fbpx

Melba Pearson

Melba is running for State Attorney to implement commonsense policies that result in less crime, safer communities, and fewer incarcerated people.

About Melba

Committed to real reforms that reduce racial disparities and safely lower incarceration rates.

Melba Pearson is an attorney and criminal justice reform advocate running to be the next State Attorney for Miami-Dade County. Melba is committed to reforms that end racial disparities within the criminal justice system and safely reduce Miami-Dade’s jail population. Melba would ensure the State Attorney’s Office put new resources and more attention towards bringing justice to domestic violence and sexual assault victims. Melba would fight against the criminalization of poverty by ending cash bond requirements for most non-violent offenders.

Melba is a first-generation American who was born in New Rochelle, New York and raised by her Jamaican father and Trinidadian mother. She has lived in Miami-Dade for 22 years, serving our community through public service and advocacy most of her adult life.

At a young age, Melba’s parents impressed upon her that Dr. Martin Luther King Jr. and so many other activists had great lawyers. That’s what got them out of jail and allowed them to challenge so many laws. Melba always knew that she wanted to grow up to be one of those lawyers who fought for justice and change.

After receiving a bachelor’s degree from New York University, Melba graduated from the Hofstra School of Law. She wanted to ensure that everyone – no matter their race, gender, age, religion, sexuality, disability, wealth, or geography – received equal justice under the law.

Melba moved to Miami in 1997 to work under State Attorney Katherine Fernandez Rundle. Melba served as an Assistant State Attorney for over 15 years, where she worked as a line attorney in the misdemeanor Domestic Violence Division, a community prosecutor, and a prosecutor in the Felony Domestic Crimes Unit. Melba ended her tenure as assistant chief of the Career Criminal/Robbery Unit, where she supervised junior attorneys and prosecuted homicide cases. Melba gained intimate knowledge about how the Miami-Dade State Attorney’s works – and sometimes doesn’t work.

As a prosecutor, Melba always sought fair sentences and worked to prioritize rehabilitation. Melba became frustrated in the Miami-Dade State Attorney’s Office and with her boss, State Attorney Katherine Fernandez Rundle, because of the lack of support for commonsense reforms. Melba began to look for ways that she could advocate for change outside of the system.

In 2017, Melba left the State Attorney’s office to join the American Civil Liberties Union of Florida as Deputy Director. She worked to change police practices, expand voting rights, and reform the criminal justice system. Melba was among the senior leadership team that passed the historic Voting Restoration Amendment, so Floridians with past felonies could vote. Whether working with legislators in Tallahassee or police chiefs in Miami-Dade, Melba’s work at the ACLU of Florida always focused on ending mass incarceration in Florida.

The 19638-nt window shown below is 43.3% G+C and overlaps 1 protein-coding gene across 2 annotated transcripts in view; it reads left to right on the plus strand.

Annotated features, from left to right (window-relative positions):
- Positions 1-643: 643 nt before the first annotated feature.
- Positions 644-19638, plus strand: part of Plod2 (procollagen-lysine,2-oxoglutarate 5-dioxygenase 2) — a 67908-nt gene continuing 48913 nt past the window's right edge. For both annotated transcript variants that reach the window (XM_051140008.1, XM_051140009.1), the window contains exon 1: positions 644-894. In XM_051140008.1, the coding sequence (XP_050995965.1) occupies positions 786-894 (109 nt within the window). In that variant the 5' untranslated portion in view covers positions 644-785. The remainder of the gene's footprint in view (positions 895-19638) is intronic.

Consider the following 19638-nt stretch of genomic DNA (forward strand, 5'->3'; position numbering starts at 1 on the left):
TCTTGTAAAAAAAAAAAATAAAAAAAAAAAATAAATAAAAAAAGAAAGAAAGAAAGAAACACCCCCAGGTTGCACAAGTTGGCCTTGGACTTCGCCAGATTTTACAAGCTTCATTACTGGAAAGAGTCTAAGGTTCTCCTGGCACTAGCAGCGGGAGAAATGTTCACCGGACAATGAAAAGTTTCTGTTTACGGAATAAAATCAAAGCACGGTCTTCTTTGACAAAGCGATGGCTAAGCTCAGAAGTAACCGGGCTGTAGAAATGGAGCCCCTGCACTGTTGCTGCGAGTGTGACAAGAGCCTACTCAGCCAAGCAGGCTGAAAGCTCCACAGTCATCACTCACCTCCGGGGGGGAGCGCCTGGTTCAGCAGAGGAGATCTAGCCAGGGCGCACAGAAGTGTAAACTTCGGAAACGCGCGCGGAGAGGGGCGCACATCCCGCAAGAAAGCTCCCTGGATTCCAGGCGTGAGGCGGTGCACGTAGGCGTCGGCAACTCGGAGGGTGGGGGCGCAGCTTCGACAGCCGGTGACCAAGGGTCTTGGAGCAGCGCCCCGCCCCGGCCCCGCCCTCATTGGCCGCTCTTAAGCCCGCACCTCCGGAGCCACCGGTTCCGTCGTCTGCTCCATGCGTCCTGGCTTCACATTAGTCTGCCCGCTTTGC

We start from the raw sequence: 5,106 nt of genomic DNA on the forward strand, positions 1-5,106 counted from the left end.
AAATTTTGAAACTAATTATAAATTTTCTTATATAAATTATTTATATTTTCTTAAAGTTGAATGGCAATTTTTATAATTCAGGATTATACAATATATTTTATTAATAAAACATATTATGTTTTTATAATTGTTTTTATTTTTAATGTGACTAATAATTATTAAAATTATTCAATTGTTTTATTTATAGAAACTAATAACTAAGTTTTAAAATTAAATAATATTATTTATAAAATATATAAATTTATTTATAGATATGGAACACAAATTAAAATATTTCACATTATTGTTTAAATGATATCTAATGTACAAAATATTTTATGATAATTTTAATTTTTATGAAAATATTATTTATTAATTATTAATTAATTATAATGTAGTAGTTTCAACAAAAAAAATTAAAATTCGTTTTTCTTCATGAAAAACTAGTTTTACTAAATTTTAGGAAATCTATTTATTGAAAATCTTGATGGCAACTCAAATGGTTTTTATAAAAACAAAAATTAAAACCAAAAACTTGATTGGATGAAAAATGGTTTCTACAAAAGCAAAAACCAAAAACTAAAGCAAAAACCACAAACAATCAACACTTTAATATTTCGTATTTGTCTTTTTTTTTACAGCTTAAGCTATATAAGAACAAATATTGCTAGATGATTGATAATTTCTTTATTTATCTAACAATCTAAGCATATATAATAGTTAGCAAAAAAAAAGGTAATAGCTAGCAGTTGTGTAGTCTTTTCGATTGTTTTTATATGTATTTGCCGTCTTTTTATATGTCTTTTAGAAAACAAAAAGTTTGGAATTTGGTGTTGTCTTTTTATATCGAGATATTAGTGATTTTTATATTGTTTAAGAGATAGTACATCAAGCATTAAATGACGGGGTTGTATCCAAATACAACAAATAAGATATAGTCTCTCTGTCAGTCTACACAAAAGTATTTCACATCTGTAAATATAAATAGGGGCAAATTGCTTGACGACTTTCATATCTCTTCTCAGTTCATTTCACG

Melba is the immediate past president of the National Black Prosecutors Association and the Gwen S. Cherry Black Women Lawyers Association in South Florida. She currently serves as the Co-Chair of the Prosecution Function Committee of the American Bar Association.

During the nearly three decades of Katherine Fernandez Rundle’s time as State Attorney, Miami-Dade has suffered a grossly unequal application of justice. From 2010 to 2015, Black Miamians were 230% more likely to be jailed before being found guilty of any crime and over 250% more likely to be convicted of a crime when compared to white Miamians. Another example is the extreme disparities among the kids that State Attorney Rundle chooses to charge as adults. State Attorney Rundle sent 134 juveniles accused of non-violent crimes to adult court between 2014 and 2019, and 129 or 96% were girls and boys of color. Melba will fight to end racial disparities that have disproportionately hurt Miami-Dade’s Black and brown communities.

State Attorney Katherine Fernandez Rundle has been in office for 26 years – and it shows! Her office still employs Reagan-era policies from the 1980s that we now know fuel mass incarceration and create massive racial disparities. Our community deserves a State Attorney who implements real reforms that reduce crime while safely reducing the incarcerated population.

Join Melba in this fight for a new era of accountability and equal justice in Miami-Dade County.

A State That Votes Primarily
for Democrats or Liberals

  • 2014. Florida

    Lorem ipsum dolor sit amet, consectetur adipiscing elit. Aliquam semper lacus at massa ultricies auctor. Integer sodales commodo 

  • 2015. California

    Lorem ipsum dolor sit amet, consectetur adipiscing elit. Aliquam semper lacus at massa ultricies auctor. Integer sodales commodo 

  • 2016. Texas

    Lorem ipsum dolor sit amet, consectetur adipiscing elit. Aliquam semper lacus at massa ultricies auctor. Integer sodales commodo 

  • 2017. Whasington

    Lorem ipsum dolor sit amet, consectetur adipiscing elit. Aliquam semper lacus at massa ultricies auctor. Integer sodales commodo 

  • 2018. Hawaii

    Lorem ipsum dolor sit amet, consectetur adipiscing elit. Aliquam semper lacus at massa ultricies auctor. Integer sodales commodo 

  • 2019. New York

    Lorem ipsum dolor sit amet, consectetur adipiscing elit. Aliquam semper lacus at massa ultricies auctor. Integer sodales commodo